UFC 266: Volkanovski vs. Ortega – Winners and Losers

There was a lot to like about UFC 266 going into the event and it might have exceeded expectations. At the top of the…

By: Trent Reinsmith | 2 years ago
UFC 266: Volkanovski vs. Ortega – Winners and Losers
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There was a lot to like about UFC 266 going into the event and it might have exceeded expectations.

At the top of the card, we saw one champion, Alexander Volkanovski, dig deep and overcome adversity to get a dominant win and hopefully end any lingering doubt about his legitimacy as a UFC champion. In the other title fight, we saw a dominant titleholder, Valentina Shevchenko, tighten her grip on that belt with an overwhelmingly brilliant performance.

Before the headliners, we witnessed a rematch between Nick Diaz and Robbie Lawler that was 17 years in the making. That scrap motivated the eventual victor to find a renewed passion for the fight game, while his opponent found out that he’s still a fan favorite even if some of those fans had never seen him fight before UFC 266.

Meanwhile, in the UFC 266 prelims, Dan Hooker and Nasrat Haqparast both showed their commitment to the fight game by working through some difficult circumstances just to make it to fight night. And speaking of difficult circumstances, how about Merab Dvalishvili?

UFC 266 was a great fight card that delivered a lot more winners than losers. Read on to find out who ended up in which category.


Alexander Volkanovski: Alexander Volkanovski might not be the featherweight champion the UFC wants (Hello, Max Holloway), but he’s the champion the UFC has and he deserves some respect.

On Saturday, he extended his winning streak to 10 in the UFC in defending his title against Brian Ortega in a fight that saw him dangerously close to losing twice in one round. Volkanovski might not be the flashiest fighter in the UFC, but he is one of the smartest and well prepared. He also has an uncanny ability to make the smallest adjustments during fights to always stay one step ahead of his opponents.

The jury is no longer out on Volkanovski. He is the real deal and a real UFC champion and he deserves some respect because he’s done more than enough to earn it.

Brian Ortega: Brian Ortega might never win a UFC championship, but the two title fights he has been in have established him as one of the toughest fighters to ever step inside the octagon. Like in his UFC 231 loss to Max Holloway, Ortega earned every cent the UFC paid him and then some for his UFC 266 battle opposite Alexander Volkanovski.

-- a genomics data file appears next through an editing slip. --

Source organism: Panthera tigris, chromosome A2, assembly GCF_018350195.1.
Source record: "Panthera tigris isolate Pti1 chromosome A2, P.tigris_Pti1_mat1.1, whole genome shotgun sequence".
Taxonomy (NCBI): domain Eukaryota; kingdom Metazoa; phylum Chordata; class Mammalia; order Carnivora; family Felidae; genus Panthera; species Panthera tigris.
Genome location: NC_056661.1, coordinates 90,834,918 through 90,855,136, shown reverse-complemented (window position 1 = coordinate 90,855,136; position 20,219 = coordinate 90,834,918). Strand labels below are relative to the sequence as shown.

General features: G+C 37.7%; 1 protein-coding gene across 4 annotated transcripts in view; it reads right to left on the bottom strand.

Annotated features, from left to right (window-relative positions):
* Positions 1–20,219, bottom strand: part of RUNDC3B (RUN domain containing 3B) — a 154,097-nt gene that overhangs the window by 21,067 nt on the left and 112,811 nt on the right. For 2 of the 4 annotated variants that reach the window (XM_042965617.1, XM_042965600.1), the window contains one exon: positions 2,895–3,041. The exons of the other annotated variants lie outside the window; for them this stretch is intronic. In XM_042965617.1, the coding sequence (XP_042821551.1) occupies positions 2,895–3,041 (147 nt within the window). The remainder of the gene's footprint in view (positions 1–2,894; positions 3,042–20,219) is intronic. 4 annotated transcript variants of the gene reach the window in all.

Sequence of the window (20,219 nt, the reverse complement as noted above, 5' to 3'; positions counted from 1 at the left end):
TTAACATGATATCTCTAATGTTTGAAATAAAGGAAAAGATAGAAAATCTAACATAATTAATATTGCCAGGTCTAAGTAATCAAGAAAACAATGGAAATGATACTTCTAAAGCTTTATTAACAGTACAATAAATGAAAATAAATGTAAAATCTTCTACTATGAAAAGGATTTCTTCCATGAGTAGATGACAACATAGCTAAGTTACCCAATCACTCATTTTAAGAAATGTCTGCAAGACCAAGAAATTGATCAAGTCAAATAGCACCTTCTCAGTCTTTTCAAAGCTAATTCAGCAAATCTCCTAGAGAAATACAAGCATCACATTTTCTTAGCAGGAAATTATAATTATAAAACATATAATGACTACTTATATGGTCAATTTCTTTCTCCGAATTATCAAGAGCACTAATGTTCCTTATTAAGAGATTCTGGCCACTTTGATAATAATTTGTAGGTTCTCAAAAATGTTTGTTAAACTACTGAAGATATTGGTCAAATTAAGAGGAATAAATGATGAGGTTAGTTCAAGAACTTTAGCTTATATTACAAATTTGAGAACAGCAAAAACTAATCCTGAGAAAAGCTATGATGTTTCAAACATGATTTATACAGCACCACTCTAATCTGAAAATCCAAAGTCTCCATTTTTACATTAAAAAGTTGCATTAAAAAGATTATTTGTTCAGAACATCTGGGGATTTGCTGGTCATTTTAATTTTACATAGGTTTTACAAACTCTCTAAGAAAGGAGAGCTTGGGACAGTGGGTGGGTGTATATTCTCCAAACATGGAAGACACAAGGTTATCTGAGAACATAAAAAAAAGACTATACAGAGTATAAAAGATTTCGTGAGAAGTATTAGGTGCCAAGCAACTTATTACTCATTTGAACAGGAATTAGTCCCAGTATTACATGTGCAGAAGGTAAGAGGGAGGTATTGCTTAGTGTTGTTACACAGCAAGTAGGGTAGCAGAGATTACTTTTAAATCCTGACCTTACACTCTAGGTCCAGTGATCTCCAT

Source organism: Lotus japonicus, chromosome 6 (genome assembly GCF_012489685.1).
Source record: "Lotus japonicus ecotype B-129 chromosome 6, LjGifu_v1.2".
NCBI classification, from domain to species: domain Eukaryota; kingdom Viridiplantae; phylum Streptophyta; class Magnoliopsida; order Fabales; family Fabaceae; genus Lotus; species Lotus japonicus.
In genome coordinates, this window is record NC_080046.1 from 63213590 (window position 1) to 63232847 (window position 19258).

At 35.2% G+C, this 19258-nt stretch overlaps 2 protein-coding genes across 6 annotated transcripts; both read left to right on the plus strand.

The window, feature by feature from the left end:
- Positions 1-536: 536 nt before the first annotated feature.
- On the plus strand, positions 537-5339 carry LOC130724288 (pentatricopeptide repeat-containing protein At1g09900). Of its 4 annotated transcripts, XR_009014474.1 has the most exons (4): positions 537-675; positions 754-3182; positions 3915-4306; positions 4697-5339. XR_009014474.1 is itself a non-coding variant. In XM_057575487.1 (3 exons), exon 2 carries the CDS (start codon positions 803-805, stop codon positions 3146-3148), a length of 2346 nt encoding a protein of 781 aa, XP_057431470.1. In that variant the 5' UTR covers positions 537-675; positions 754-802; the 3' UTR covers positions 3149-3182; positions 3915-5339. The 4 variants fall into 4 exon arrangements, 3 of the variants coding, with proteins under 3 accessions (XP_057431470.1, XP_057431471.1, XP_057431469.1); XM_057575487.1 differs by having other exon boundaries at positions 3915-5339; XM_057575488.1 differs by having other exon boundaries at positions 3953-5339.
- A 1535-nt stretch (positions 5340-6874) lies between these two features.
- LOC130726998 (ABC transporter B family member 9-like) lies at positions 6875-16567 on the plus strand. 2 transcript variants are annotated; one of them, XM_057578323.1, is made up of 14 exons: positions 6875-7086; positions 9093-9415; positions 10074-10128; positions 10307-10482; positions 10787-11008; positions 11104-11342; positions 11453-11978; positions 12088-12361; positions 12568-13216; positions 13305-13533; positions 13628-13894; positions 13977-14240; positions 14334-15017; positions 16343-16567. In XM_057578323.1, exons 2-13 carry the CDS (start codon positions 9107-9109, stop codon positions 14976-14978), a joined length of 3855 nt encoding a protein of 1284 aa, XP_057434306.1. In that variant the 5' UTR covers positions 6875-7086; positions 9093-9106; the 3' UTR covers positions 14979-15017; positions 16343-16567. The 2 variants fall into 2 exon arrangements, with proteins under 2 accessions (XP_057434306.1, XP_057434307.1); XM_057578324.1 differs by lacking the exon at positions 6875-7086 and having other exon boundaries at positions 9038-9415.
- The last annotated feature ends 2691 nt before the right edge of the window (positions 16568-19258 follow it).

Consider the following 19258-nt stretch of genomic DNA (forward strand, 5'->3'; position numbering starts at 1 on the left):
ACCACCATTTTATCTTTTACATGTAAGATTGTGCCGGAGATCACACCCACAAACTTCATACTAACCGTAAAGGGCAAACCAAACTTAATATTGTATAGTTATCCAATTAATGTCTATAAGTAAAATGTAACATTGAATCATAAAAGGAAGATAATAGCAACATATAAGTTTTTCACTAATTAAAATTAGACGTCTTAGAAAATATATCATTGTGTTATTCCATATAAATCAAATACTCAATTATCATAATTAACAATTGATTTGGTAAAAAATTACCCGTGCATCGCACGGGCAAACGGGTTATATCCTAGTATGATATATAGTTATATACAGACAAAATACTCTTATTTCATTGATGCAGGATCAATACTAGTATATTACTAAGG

We often hear about how fighters leave everything in the cage or ring, but with Brian Ortega, that overused phrase is true. Very few fighters have ever showed the tenacity, toughness, heart, skill, will and guts that Ortega has displayed in his title fight setbacks.

Brian Ortega is a special fighter, UFC title or not, he is a special fighter.

Valentina Shevchenko: I don’t know if there is another fighter out there who makes dismantling their opponents look as easy as Valentina Shevchenko does. She makes no mistakes and when she has opportunities to get the finish, she does. Yes, she is more talented than the other fighters in the women’s flyweight division, but she doesn’t rest on her laurels. It’s going to take a special 125-pounder to close the gap between Shevchenko and the rest of the flyweight division.

Nick Diaz vs. Robbie Lawler: I didn’t expect to see a fight like the 2004 bout between these two. In fact, I was unsure what I expected at UFC 266. I can say, now that the fight is over — it delivered more good than bad.

Lawler looked like he wanted to finish things early with his power, but the ever resilient Diaz showed he was in for the long haul. Lawler seemed to acknowledge that by taking a bit of power of his strikes and become more of a boxer. That served him well as he got the stoppage early in the third round.

Diaz looked like a 38-year-old version of himself, a little thicker around the middle, a little slower with his hands, but he still showed he can box. Lawler looked like the better all-around fighter and he should have — he’s been active while Diaz was on the sidelines.

This fight could have been a bummer, but it wasn’t. The end was weird for sure, but I’ll take that. This was good matchmaking.